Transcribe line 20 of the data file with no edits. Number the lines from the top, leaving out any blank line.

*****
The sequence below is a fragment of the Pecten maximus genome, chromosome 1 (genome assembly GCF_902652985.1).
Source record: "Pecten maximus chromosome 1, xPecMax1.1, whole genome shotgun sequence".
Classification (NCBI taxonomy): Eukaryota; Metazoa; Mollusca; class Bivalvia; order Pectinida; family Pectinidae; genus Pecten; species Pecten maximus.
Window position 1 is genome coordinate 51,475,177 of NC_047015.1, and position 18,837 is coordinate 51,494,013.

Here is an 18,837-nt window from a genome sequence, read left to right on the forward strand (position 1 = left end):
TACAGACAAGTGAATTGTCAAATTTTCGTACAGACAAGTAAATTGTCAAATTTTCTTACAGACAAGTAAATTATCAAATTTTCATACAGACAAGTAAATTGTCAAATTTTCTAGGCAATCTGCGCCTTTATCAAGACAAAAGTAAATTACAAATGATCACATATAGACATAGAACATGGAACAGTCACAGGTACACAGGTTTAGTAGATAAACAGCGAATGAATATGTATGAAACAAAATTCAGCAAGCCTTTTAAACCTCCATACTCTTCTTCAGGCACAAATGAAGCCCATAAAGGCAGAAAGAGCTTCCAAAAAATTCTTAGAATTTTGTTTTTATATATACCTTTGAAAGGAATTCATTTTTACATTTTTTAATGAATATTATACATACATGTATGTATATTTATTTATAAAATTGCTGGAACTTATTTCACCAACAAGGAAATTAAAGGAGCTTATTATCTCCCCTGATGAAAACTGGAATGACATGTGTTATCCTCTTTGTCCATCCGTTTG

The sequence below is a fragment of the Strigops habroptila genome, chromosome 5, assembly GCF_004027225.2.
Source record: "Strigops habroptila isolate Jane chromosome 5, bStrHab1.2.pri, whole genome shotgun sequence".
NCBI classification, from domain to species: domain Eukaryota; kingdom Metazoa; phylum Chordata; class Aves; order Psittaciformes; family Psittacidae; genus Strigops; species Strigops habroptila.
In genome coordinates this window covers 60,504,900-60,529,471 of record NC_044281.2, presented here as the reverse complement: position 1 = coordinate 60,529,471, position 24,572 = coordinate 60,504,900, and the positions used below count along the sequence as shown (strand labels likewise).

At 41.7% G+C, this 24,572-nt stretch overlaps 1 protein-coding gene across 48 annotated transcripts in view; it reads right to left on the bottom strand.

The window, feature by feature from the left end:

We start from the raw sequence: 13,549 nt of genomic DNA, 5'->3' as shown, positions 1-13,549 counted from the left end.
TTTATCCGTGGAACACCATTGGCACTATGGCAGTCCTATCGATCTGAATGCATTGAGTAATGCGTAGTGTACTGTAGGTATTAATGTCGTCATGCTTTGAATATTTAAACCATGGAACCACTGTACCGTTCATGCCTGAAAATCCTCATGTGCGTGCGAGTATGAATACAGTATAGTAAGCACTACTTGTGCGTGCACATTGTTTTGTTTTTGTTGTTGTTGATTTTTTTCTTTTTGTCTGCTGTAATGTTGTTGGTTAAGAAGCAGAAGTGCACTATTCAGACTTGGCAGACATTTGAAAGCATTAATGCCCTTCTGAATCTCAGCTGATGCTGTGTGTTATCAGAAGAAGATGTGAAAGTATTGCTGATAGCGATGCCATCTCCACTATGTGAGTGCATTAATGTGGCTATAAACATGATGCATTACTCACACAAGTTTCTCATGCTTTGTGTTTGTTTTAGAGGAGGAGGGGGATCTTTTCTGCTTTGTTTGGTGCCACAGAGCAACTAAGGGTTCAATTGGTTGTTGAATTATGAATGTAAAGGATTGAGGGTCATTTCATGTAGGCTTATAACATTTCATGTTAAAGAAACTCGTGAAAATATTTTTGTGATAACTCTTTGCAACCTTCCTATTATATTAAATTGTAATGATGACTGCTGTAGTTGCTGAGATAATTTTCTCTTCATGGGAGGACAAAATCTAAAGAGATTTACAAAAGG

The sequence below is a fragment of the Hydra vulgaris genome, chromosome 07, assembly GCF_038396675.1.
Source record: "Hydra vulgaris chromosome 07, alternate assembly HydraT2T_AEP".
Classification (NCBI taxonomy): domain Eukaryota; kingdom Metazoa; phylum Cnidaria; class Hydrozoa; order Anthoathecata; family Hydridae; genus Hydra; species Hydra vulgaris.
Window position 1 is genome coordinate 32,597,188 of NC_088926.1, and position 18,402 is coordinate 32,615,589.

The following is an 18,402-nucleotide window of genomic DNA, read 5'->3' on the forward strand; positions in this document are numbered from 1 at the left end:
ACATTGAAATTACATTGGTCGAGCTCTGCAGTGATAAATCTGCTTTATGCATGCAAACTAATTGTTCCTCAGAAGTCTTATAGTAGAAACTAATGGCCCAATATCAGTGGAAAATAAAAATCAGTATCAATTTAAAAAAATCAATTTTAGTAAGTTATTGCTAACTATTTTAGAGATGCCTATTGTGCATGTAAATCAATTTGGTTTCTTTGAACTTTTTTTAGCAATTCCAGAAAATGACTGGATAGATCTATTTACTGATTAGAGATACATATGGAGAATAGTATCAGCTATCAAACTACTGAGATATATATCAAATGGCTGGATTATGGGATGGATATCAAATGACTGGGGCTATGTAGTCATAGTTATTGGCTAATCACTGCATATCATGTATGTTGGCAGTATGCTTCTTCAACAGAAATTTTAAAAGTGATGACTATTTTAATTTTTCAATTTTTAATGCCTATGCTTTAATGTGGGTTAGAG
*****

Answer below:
ACATTGAAATTACATTGGTCGAGCTCTGCAGTGATAAATCTGCTTTATGCATGCAAACTAATTGTTCCTCAGAAGTCTTATAGTAGAAACTAATGGCCCAATATCAGTGGAAAATAAAAATCAGTATCAATTTAAAAAAATCAATTTTAGTAAGTTATTGCTAACTATTTTAGAGATGCCTATTGTGCATGTAAATCAATTTGGTTTCTTTGAACTTTTTTTAGCAATTCCAGAAAATGACTGGATAGATCTATTTACTGATTAGAGATACATATGGAGAATAGTATCAGCTATCAAACTACTGAGATATATATCAAATGGCTGGATTATGGGATGGATATCAAATGACTGGGGCTATGTAGTCATAGTTATTGGCTAATCACTGCATATCATGTATGTTGGCAGTATGCTTCTTCAACAGAAATTTTAAAAGTGATGACTATTTTAATTTTTCAATTTTTAATGCCTATGCTTTAATGTGGGTTAGAG